View Full Version : Question About Packing the Crate

06-14-2013, 11:27 AM
Hi, first post here, so forgive me if it is obvious. I am a painter and am building my first crate. This blog has been a great resource, and thanks for the tip on the #10 washer head wood thread screws. I read the post and was able to order some online here http://bit.ly/1abOGG6.
I am shipping a 6' x 6' oil painting on canvas (stretched over a rigid support). I used 3" Polyethylene (from ULINE- marketed as Plank Foam) to cushion the painting but have a question on how to best protect the face of the paining from and damage during transit. I was going to put the painting in a plastic mattress cover (something I have done in the past, but am sure is not museum standard) and pad the center of the crate top with Polyethylene foam to keep the painting in place. However I am concerned that any vibration or small shifting during the transit could cause the Polyethylene to rub and scratch the surface of the painting. If anyone has any advise or even a photo of how to deal with the padding or treatment of a painting surface/crate top when building a crate it would be much appreciated. How can I best protect the surface of the painting yet still keep the paining in place.

Many Thanks.


T. Ashley McGrew
06-15-2013, 05:00 PM
First question just to clarify - the painting you are shipping doesn't have a frame is that correct?

06-15-2013, 11:03 PM
Yes that is correct, no frame it is just linen stretched over a rigid support and stapled on the side.

T. Ashley McGrew
06-16-2013, 11:53 PM
Unframed paintings are often attached to something called a travel frame. Usually the painting is attached either directly from behind or with mending plates or on the high end with a kind of hardware called OZ clips. That way the paintings surface doesn't really need to touch anything. Given that you have already built your crate that may not be an option at this point. If the painting is dry you could wrap it in poly and put a layer of foamcore over the surface to distribute contact evenly across the surface and limit direct pressure from the cushions you have made. By the way from what I can discern from the photographs you have done a good job with your crate construction and especially your cushioning. People have a tendency to use too much foam - actually lessening the cushioning effect of the foam. As well the choice of 3" of foam is a very sound choice based on the best studies of such things (check out "Art in Transit" found elsewhere on the site). If you would like to discuss details directly with PACCIN folks don't hesitate to contact any of us by way of the contact information found on the "who we are" page. Current board members and virtually all of the folk in the emeritus section would be happy to help (that is what we are all about). As well if you would like to contact me directly you can do so at t.ashleymcgrew@gmail.com. Thanks for connecting with your "peeps". Almost all of us in the business are artists ourselves. Here's hoping your shipment is very successful on all levels. Ashley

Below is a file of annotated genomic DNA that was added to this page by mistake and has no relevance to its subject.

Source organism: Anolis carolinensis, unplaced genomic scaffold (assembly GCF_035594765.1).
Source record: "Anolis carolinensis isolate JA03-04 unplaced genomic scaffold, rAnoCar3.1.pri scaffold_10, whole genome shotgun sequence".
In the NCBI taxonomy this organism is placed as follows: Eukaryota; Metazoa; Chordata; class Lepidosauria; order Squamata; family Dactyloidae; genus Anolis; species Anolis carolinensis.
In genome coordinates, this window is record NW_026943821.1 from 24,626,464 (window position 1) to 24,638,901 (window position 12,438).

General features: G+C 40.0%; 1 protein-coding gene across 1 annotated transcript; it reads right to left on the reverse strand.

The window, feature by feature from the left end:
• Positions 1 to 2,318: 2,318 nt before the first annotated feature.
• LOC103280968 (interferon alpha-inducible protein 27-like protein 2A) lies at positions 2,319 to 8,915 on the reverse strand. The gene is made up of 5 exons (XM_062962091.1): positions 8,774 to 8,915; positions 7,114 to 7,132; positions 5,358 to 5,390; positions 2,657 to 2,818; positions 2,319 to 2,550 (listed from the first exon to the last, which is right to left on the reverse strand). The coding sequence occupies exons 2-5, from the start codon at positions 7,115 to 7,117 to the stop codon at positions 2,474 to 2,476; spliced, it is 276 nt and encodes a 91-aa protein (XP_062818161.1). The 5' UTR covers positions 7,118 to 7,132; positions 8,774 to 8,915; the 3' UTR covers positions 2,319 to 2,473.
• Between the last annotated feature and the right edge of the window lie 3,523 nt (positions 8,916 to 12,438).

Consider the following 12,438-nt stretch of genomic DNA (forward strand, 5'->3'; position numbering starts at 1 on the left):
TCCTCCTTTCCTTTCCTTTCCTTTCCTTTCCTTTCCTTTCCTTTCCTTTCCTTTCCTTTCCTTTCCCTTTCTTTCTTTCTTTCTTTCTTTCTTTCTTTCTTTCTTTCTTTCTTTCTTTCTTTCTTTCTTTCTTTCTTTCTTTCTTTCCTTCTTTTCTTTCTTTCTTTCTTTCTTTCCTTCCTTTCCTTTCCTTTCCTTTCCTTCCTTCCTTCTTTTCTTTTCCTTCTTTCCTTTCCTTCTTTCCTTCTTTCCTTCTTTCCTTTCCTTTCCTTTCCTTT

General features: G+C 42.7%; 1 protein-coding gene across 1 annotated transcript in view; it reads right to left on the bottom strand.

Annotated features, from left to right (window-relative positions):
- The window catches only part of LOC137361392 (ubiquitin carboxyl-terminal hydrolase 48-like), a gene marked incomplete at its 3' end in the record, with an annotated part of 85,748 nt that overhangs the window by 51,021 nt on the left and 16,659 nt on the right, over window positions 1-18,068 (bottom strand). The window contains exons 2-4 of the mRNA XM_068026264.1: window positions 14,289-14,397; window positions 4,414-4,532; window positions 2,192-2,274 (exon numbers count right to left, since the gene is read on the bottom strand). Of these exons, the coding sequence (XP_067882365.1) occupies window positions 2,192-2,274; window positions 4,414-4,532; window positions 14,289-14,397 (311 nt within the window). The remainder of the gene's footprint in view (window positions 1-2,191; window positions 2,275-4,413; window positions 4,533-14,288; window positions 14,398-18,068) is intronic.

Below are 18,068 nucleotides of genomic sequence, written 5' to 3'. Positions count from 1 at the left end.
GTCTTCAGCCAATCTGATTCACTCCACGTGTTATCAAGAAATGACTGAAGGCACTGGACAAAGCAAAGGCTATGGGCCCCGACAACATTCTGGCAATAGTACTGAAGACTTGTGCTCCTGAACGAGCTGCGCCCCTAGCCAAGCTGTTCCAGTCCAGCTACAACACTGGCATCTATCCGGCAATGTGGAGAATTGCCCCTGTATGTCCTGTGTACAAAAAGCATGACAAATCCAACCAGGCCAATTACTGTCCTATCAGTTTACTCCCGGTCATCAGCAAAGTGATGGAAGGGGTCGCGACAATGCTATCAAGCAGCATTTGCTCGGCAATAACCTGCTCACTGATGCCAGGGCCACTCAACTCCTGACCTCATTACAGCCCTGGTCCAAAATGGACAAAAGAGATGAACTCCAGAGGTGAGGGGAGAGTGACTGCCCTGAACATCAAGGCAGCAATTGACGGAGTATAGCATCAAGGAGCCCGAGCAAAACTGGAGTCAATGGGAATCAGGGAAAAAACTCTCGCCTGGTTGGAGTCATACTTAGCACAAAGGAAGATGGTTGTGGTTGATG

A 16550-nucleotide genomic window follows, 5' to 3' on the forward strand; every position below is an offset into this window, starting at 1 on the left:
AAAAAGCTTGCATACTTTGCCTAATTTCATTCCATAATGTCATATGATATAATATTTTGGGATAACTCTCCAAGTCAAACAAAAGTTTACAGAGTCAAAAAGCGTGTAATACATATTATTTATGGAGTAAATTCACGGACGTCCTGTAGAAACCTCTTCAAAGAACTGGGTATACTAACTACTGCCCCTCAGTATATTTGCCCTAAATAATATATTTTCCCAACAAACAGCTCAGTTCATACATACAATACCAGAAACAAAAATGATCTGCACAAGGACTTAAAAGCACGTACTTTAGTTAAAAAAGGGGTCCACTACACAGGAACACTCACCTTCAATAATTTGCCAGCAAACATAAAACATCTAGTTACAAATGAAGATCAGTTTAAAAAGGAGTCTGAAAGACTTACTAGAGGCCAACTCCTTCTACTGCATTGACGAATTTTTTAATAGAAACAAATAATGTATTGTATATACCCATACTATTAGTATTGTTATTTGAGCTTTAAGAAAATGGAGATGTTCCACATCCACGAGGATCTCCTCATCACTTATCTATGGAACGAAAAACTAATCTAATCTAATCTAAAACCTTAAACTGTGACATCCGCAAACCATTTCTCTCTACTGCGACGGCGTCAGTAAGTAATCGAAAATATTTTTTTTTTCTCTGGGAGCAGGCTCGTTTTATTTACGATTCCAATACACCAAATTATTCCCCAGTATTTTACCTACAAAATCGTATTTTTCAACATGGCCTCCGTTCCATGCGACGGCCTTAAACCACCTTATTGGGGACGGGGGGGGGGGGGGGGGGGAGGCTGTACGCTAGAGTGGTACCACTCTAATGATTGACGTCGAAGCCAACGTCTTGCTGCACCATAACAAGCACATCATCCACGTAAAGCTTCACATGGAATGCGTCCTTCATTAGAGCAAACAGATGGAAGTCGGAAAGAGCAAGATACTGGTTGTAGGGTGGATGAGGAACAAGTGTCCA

06-17-2013, 05:18 PM
Thanks. That makes a lot of sense, and I have seen travel frames, kinda like a box within a crate, but never quite understood it till now. Same with the Oz Clips. I actually have some, just never realized what they are for and how they are to be used in transit. That helps a lot. The painting is dry so I will wrap with poly and I think it will be good, but I now understand the process better. Much appreciated.

Paul Pawlaczyk
06-25-2013, 11:13 AM
You sure you never built a crate before? Those photos of what you have look pretty good?

06-26-2013, 12:58 PM
Thanks. Never built a crate before, mostly just looked at images on google and here on the blog. I found it very enjoyable; a nice change of pace after finishing a painting. I am now working on a 2nd crate for a smaller painting 4' x 4' and have just completed a travel frame. The Oz clips are a big help because I can move a painting that is still wet between studios, and I never could figure out a safe way to do that before.